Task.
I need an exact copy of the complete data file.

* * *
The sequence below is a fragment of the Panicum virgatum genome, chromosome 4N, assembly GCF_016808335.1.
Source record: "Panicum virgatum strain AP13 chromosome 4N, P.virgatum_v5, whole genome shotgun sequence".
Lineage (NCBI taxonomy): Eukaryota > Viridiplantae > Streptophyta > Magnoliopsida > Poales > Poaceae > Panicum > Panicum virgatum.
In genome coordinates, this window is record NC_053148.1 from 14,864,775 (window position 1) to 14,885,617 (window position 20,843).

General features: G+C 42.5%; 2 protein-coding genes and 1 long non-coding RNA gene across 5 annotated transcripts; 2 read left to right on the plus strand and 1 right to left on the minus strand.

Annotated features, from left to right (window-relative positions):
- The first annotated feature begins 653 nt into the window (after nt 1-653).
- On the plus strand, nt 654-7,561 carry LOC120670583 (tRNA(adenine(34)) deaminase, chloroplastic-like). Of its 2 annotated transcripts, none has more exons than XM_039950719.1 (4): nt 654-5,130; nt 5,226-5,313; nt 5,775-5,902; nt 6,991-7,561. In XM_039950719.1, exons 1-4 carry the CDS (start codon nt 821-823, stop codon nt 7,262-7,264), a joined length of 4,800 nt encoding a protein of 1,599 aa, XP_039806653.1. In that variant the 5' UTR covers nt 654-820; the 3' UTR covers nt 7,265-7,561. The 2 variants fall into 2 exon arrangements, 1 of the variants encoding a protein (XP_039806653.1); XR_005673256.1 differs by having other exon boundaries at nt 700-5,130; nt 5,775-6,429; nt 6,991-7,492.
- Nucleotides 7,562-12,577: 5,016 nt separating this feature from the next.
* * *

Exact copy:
The sequence below is a fragment of the Panicum virgatum genome, chromosome 4N, assembly GCF_016808335.1.
Source record: "Panicum virgatum strain AP13 chromosome 4N, P.virgatum_v5, whole genome shotgun sequence".
Lineage (NCBI taxonomy): Eukaryota > Viridiplantae > Streptophyta > Magnoliopsida > Poales > Poaceae > Panicum > Panicum virgatum.
In genome coordinates, this window is record NC_053148.1 from 14,864,775 (window position 1) to 14,885,617 (window position 20,843).

General features: G+C 42.5%; 2 protein-coding genes and 1 long non-coding RNA gene across 5 annotated transcripts; 2 read left to right on the plus strand and 1 right to left on the minus strand.

Annotated features, from left to right (window-relative positions):
- The first annotated feature begins 653 nt into the window (after nt 1-653).
- On the plus strand, nt 654-7,561 carry LOC120670583 (tRNA(adenine(34)) deaminase, chloroplastic-like). Of its 2 annotated transcripts, none has more exons than XM_039950719.1 (4): nt 654-5,130; nt 5,226-5,313; nt 5,775-5,902; nt 6,991-7,561. In XM_039950719.1, exons 1-4 carry the CDS (start codon nt 821-823, stop codon nt 7,262-7,264), a joined length of 4,800 nt encoding a protein of 1,599 aa, XP_039806653.1. In that variant the 5' UTR covers nt 654-820; the 3' UTR covers nt 7,265-7,561. The 2 variants fall into 2 exon arrangements, 1 of the variants encoding a protein (XP_039806653.1); XR_005673256.1 differs by having other exon boundaries at nt 700-5,130; nt 5,775-6,429; nt 6,991-7,492.
- Nucleotides 7,562-12,577: 5,016 nt separating this feature from the next.